FOI turns five; 
law still in original form

The Cayman Islands Freedom of Information Law remains in its original form, more than five years after it took effect and nearly seven since it gained passage in the Legislative Assembly.  

Legislators were supposed to complete a review of the law within 18 after it went into effect on Jan. 5, 2009, but that took quite a bit longer than expected, which is not necessarily a bad thing, according to Acting Information Commissioner Jan Liebaers.  

“The FOI Law is working very well, and I think it is fair to say that our legislation is one of the best in the region and compares well with the best around the world,” Mr. Liebaers said.  

Also, 18 months after taking effect may, in retrospect, have been a bit too soon, even if the strict letter of the law was not complied with, Mr. Liebaers said. 

“At that time, many provisions of the law still remained untested, and we are now in a much better position to evaluate what works well and what may need to be considered for amendment,” he said.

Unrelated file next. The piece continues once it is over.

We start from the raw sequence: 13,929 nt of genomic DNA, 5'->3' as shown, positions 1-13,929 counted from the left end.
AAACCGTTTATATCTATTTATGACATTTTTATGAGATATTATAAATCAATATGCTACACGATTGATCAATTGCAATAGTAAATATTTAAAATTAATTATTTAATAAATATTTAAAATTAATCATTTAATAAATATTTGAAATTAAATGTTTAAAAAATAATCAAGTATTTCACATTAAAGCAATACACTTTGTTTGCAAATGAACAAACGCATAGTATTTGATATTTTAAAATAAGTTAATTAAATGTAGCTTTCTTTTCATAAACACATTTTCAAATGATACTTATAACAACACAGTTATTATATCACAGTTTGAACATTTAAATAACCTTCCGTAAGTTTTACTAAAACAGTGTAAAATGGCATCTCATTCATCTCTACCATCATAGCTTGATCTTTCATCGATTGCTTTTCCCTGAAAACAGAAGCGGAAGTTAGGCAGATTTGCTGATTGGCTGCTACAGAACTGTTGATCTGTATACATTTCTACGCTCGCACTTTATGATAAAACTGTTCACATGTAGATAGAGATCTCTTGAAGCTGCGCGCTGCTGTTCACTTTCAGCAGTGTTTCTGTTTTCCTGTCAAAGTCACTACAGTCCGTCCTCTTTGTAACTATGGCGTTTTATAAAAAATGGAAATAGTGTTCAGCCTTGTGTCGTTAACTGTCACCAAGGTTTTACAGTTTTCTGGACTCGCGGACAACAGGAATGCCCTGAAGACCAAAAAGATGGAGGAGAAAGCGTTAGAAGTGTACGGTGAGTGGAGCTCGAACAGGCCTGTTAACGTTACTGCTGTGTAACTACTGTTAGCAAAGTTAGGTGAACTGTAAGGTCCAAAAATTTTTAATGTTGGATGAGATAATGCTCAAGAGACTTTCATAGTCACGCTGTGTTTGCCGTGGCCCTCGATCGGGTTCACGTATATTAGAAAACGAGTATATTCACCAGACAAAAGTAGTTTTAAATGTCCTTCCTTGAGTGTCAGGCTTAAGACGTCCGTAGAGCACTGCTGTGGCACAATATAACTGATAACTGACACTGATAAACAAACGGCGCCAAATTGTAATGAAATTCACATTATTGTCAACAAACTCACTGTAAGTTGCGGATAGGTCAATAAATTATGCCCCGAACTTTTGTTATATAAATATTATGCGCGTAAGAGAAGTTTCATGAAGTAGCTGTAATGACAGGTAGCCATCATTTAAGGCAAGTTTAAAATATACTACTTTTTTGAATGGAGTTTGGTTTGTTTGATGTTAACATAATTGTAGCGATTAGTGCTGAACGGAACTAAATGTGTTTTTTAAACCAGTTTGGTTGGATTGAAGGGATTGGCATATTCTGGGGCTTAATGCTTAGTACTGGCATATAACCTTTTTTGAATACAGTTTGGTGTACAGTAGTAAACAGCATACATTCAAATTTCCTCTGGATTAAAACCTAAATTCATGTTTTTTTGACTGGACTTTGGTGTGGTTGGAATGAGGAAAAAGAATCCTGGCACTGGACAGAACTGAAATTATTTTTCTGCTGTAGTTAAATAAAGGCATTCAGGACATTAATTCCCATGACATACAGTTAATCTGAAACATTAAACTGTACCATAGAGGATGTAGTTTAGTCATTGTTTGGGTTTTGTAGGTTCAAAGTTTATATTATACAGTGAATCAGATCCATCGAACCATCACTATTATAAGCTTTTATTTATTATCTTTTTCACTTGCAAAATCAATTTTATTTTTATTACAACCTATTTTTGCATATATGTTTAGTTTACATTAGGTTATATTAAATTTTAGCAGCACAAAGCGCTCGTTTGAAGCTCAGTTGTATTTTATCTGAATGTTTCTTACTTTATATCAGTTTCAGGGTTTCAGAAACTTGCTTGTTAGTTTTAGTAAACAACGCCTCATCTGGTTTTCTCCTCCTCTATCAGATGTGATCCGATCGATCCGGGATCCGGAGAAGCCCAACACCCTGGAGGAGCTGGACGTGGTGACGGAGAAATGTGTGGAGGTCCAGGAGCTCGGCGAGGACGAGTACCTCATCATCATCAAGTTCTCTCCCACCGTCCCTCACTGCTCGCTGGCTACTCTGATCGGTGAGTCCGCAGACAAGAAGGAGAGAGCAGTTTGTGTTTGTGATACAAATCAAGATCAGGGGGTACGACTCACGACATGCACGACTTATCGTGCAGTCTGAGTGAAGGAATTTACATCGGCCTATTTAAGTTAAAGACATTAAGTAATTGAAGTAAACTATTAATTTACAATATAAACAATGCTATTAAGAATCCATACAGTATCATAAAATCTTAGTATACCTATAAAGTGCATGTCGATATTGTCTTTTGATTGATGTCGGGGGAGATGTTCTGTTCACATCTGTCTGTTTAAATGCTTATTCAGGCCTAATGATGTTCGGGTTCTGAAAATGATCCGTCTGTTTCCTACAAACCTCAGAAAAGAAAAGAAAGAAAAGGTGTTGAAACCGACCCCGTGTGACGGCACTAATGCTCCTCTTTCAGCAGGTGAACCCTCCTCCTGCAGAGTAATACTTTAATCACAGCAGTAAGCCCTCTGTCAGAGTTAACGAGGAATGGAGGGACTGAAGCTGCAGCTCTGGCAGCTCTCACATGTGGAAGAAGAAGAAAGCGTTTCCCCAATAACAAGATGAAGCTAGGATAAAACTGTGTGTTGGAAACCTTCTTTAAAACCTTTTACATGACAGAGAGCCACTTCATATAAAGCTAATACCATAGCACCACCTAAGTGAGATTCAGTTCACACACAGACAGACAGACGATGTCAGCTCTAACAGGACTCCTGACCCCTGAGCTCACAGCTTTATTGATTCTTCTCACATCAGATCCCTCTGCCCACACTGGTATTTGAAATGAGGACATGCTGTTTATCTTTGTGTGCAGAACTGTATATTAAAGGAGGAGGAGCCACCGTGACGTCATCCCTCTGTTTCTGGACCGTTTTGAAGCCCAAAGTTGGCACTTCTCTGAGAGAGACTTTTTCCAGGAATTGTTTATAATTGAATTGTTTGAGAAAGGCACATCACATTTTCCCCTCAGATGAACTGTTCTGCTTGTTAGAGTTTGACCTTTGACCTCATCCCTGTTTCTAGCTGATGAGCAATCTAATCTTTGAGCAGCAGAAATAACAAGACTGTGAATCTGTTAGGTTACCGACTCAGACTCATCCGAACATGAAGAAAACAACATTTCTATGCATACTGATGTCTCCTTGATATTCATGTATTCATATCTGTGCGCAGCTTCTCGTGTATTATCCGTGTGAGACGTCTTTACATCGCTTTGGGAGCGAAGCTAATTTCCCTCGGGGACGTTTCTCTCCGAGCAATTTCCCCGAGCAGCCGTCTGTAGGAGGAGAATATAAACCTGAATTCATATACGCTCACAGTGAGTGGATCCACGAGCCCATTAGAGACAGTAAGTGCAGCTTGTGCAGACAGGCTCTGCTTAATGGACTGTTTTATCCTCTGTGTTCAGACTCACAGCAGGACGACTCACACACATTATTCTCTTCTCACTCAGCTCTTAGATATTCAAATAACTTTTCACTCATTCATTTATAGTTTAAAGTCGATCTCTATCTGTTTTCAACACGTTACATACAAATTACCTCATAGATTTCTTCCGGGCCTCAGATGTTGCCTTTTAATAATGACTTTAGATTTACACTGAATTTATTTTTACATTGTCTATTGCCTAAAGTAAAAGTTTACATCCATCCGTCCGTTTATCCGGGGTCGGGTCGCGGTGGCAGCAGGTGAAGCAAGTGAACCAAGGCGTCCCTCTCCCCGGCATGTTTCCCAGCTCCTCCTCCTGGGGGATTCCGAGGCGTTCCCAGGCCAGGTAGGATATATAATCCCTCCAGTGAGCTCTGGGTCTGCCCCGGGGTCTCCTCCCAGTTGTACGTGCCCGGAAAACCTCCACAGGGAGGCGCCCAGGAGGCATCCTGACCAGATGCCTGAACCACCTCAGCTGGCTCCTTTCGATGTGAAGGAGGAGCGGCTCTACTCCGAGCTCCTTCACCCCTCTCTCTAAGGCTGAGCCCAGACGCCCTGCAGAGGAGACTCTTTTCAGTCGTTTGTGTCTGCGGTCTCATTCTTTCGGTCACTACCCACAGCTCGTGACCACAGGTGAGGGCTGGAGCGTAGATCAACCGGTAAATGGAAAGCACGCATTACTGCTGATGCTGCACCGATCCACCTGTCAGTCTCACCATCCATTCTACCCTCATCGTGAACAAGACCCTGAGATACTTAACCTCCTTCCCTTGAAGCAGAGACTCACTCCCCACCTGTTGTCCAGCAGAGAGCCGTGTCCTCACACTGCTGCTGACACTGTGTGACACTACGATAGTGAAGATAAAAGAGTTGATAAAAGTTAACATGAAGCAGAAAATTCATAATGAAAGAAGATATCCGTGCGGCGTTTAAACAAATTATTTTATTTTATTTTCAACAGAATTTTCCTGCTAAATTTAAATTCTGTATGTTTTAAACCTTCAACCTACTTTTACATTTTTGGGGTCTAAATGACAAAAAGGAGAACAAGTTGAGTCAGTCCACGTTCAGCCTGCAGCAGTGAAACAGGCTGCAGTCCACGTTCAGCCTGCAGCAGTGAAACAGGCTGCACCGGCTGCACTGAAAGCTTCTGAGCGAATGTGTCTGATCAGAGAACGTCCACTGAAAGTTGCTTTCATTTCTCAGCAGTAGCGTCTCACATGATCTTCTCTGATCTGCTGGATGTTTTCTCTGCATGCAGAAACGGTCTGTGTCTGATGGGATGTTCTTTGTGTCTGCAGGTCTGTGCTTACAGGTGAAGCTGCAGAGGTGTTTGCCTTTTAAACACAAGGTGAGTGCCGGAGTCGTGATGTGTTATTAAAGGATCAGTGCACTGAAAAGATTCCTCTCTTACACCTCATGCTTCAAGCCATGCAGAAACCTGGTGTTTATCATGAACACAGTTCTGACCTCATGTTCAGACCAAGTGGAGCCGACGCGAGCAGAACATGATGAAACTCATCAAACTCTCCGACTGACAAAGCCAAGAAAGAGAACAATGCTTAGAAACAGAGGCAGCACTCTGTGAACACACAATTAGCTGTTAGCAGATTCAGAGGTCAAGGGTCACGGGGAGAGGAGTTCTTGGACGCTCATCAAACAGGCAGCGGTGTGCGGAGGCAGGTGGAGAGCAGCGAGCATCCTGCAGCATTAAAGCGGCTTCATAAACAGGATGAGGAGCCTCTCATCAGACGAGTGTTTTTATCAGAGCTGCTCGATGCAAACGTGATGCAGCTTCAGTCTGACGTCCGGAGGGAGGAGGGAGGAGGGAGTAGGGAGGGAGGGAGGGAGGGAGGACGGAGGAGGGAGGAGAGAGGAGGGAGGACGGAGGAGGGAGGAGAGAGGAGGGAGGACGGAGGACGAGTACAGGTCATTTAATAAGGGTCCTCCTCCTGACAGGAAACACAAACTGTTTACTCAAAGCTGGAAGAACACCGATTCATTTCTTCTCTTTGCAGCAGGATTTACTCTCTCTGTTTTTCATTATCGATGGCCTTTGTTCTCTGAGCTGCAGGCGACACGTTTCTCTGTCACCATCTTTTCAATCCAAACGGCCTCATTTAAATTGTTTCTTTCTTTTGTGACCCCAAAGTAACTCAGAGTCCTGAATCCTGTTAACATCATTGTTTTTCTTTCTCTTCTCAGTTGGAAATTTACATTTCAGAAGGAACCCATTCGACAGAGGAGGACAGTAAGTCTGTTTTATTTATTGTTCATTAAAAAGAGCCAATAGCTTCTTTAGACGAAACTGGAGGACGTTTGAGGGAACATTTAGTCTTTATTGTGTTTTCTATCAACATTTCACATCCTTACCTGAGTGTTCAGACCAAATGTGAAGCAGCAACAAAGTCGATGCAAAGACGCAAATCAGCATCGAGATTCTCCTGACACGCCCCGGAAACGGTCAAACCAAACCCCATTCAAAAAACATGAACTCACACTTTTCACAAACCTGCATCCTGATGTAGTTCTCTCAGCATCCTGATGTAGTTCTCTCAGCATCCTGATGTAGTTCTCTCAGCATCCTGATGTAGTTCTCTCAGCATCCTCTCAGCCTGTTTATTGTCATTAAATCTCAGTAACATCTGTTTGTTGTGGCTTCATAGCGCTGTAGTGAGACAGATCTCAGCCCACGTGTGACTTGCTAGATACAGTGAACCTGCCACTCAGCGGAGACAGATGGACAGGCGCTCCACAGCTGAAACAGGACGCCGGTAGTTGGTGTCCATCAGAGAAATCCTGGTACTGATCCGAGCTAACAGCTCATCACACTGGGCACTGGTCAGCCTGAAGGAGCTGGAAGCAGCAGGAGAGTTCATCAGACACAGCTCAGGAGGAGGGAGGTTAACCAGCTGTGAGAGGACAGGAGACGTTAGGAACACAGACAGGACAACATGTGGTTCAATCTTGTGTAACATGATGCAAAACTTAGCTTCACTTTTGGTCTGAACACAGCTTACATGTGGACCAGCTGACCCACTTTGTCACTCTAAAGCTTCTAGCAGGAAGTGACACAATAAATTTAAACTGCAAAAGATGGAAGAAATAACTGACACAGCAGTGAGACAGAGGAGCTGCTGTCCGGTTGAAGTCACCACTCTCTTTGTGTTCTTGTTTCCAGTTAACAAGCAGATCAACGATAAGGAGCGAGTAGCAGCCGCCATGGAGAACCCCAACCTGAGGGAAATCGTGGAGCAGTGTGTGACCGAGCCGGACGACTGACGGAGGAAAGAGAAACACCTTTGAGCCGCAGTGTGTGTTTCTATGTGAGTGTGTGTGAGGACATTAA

The original form of the bill outlasted Cayman’s first Information Commissioner Jennifer Dilbert, who left the office in December. It is expected that a permanent commissioner will be named to the post by this summer. 

Mr. Liebaers said the office is still seeking some changes to the legislation, but those are not “fundamental in nature.” There has been no time set for any proposed amendment bill to come before the Legislative Assembly.  

Since the inception, more than 3,000 open records requests have been filed under Cayman’s Freedom of Information Law, which allows anyone in the world to request public information from Cayman’s more than 90 government agencies. The open records law does not apply to private sector entities.  

More than 140 appeals for information have been handled by the Information Commissioner’s office, with 36 of those going to formal hearings.  

Mrs. Dilbert, upon her retirement, said she was glad to see the acceptance of FOI, while gradual, become almost universal in the islands.  

“Our legislation and our operational systems meet or exceed international standards and, in my experience, are among the best worldwide,” Mrs. Dilbert said. “The majority of chief officers, heads of department and statutory boards have embraced FOI … including the proactive publishing of as much information as possible.”  

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